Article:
What We're Reading

Don't Cheer In The Press Box

All soccer reporters know that cheering in the press box is considered bad protocol, but that's not to say it doesn't happen. Reporting from the European Championships in Vienna, John Doyle found that when Croatia scored against Austria Sunday, "the reporter to my left just leapt into the air and did a little dance, fists thrusting up and out toward the Croatia supporters section. He was united with them. He was one of them."
At the last World Cup, Doyle witnessed Brazilian reporters wearing replica shirts and cheering their team's every move. "I've seen a guy from an Argentina newspaper throw his arms around a player and hug him, instead of interviewing him," he adds, while the Italians are more subtle, blaming referees, the team hotel or some kind of plot against their country if things go wrong.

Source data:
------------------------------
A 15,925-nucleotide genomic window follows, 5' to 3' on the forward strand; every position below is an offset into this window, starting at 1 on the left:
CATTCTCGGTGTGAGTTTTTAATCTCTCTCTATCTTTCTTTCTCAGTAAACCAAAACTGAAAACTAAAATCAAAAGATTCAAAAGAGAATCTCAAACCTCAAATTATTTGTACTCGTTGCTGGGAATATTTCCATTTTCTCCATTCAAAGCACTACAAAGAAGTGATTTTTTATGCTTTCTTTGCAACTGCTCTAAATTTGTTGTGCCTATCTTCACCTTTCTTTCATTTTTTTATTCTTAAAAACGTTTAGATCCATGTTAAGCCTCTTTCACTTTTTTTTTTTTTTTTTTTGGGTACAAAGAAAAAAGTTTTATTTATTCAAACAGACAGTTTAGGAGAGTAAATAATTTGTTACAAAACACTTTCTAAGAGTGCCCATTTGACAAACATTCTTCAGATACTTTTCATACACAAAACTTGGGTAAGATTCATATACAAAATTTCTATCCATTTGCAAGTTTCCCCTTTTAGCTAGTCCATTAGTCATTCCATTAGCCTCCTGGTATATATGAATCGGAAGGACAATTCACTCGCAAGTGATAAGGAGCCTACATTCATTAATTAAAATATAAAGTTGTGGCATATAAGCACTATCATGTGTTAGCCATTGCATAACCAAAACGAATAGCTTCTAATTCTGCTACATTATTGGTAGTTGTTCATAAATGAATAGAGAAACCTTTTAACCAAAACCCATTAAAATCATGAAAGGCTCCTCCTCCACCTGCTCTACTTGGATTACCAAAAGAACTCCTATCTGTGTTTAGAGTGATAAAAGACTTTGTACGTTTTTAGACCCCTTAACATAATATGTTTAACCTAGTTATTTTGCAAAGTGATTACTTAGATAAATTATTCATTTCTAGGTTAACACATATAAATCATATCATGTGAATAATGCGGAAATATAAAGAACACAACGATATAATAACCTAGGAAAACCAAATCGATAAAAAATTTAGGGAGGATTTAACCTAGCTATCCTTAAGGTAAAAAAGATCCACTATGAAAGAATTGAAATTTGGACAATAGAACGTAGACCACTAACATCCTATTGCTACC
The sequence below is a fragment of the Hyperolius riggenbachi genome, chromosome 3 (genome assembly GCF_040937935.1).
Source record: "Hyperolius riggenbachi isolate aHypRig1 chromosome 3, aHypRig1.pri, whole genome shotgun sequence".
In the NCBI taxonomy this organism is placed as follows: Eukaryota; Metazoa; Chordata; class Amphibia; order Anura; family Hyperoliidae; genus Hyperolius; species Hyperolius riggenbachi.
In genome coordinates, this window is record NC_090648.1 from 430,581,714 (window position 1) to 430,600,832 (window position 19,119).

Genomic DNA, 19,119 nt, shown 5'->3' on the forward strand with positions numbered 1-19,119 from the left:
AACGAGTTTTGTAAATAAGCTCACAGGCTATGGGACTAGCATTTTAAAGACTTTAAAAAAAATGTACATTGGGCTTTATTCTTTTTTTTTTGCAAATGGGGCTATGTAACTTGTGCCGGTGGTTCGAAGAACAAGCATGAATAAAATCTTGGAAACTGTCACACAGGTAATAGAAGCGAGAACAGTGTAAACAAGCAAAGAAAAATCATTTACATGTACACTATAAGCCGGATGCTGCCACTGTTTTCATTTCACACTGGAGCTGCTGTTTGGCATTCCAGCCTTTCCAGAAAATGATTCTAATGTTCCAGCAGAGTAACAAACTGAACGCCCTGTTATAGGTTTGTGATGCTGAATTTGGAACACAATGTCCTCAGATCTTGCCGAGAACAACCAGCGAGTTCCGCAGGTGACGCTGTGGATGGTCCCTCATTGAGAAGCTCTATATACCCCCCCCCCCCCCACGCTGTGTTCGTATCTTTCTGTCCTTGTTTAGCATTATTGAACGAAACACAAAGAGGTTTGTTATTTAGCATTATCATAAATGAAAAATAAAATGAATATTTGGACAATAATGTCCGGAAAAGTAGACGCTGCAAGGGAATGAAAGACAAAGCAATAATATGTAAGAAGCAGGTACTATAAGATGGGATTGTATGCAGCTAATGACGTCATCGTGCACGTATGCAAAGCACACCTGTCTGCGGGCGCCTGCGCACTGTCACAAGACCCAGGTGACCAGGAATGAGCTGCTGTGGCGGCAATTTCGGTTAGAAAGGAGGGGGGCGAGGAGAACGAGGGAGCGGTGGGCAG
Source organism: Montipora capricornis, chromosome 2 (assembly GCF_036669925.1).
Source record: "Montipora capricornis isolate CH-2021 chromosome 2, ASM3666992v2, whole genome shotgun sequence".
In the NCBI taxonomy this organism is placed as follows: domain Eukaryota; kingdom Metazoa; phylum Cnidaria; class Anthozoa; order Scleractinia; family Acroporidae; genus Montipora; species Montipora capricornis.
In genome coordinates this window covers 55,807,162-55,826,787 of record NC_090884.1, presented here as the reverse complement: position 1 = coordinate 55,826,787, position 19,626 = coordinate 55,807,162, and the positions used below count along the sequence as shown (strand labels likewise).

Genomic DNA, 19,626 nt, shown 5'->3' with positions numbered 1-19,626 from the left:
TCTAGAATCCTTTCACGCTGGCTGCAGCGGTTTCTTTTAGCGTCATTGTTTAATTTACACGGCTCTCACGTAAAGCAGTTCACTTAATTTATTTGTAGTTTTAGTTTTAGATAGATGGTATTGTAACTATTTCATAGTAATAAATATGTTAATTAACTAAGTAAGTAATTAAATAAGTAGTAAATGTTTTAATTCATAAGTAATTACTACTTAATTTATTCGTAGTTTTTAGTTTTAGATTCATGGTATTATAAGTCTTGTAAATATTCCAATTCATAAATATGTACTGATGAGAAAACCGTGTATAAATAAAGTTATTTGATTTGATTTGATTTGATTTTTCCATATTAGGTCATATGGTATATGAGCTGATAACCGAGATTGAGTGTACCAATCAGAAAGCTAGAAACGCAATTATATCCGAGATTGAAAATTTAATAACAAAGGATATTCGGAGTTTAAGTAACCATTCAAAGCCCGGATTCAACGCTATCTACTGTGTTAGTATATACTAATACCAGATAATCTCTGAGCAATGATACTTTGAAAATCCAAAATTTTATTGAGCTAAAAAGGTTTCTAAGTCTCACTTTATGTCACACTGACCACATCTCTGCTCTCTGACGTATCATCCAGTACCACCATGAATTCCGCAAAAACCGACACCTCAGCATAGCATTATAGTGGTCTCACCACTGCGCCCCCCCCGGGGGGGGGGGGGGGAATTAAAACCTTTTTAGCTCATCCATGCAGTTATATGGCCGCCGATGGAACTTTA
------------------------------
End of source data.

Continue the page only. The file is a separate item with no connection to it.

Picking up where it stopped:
There are other distinguishing traits among national lines. The Germans, for example, who like to have the word "Professor" or "Doctor" preceding their name on press passes, and who "stake out vast areas of the work space for themselves." At Euro 2008, the English reporters are obsessed with hooliganism, possibly to show that "hooliganism is a European problem. Used to be an English problem, but now it's not. It's Europe's shame, or something." And don't get him started on the journalist who offers a running commentary on the game, "except he's doing it for himself and his cronies, not TV or radio."

Read the whole story at Globe And Mail »

Next story loading loading..

Discover Our Publications